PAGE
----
Jobs Events Advertise

Medical groups back Indigenous Voice as a remedy

Andrew Brown -

Two of the country's leading medical bodies have come out in support of the Indigenous Voice, as the referendum debate prepares to enter a new phase.

The Royal Australian and New Zealand College of Psychiatrists and the Australian Indigenous Doctors Association have backed the proposed constitutional change.

The college said the Indigenous Voice would lead to a significant step forward and would also result in better mental health outcomes.

"We are acutely aware of the trauma inflicted on Aboriginal and Torres Strait Islander peoples due to the ongoing impact of colonisation, dispossession, and systemic racism and inequality," the organisation said in a statement.

"Just as person-centred care is the foundation of mental health care, self-determination is critical for better mental health outcomes for Aboriginal and Torres Strait Islander people."

Australian Indigenous Doctors Association chief executive Donna Burns said the Voice would improve wellbeing for Indigenous people.

"The data overwhelmingly demonstrates that an unacceptable health gap persists due to the health inequities experienced by Aboriginal and Torres Strait Islander peoples," she said.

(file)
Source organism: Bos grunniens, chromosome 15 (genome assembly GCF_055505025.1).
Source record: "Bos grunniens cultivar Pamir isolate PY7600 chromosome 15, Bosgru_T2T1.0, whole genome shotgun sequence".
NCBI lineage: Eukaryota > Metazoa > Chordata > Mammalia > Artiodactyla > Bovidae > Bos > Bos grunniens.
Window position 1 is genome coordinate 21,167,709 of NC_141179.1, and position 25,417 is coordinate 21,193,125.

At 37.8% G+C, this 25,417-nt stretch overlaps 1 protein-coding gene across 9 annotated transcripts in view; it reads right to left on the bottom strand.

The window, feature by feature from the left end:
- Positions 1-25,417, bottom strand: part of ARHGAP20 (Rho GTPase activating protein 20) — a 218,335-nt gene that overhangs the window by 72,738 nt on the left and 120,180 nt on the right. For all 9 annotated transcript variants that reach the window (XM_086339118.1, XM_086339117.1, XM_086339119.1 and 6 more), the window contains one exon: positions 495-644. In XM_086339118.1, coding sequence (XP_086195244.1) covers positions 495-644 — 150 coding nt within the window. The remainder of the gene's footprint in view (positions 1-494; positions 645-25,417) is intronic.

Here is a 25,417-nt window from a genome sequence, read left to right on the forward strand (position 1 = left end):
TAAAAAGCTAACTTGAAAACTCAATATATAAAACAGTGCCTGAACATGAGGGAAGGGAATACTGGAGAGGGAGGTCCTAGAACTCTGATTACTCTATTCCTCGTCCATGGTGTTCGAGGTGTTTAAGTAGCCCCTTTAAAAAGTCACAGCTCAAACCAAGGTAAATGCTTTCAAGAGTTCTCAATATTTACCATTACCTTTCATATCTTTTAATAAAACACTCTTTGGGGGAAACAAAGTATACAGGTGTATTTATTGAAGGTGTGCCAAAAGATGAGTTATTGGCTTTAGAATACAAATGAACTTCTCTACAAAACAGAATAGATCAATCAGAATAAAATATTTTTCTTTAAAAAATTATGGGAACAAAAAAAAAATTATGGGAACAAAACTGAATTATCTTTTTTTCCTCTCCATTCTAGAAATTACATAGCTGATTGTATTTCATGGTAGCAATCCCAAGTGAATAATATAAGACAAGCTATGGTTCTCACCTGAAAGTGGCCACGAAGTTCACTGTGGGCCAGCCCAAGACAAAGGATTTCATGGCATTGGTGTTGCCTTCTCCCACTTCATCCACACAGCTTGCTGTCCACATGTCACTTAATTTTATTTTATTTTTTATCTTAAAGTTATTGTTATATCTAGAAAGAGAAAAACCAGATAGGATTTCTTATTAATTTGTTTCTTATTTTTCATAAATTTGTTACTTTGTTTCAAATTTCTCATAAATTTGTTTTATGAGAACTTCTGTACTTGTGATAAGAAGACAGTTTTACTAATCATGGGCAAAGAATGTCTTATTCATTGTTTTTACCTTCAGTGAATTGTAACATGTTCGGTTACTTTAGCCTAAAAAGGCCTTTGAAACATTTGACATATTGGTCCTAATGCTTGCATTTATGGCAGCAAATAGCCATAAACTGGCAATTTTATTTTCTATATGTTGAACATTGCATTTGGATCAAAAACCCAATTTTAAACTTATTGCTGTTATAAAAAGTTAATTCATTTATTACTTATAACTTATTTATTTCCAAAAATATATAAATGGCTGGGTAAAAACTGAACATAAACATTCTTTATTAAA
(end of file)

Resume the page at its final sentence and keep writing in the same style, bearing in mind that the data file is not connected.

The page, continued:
"The position that AIDA holds is based on our vision to rectify the continued health-disparity that disproportionately affects Aboriginal and Torres Strait Islanders."

The support comes as laws to set up the Indigenous Voice referendum passed the House of Representatives on Wednesday.

The bill, which will finalise the referendum question and constitutional changes put top the public, will now move to the Senate.

It's expected to pass parliament later this month, before the referendum will be held between October and December.

Indigenous Australians Minister Linda Burney urged for people who did not know much about the Voice to consider the inequality people faced before making up their mind,

"I would say to those people ... look into your heart and look into the situation Aboriginal people are in in this country," she said.

"This is where the rubber hits the road. This is where the campaign actually gets into full swing."

Andrew Brown - AAP

   Related Articles   

   More by Andrew Brown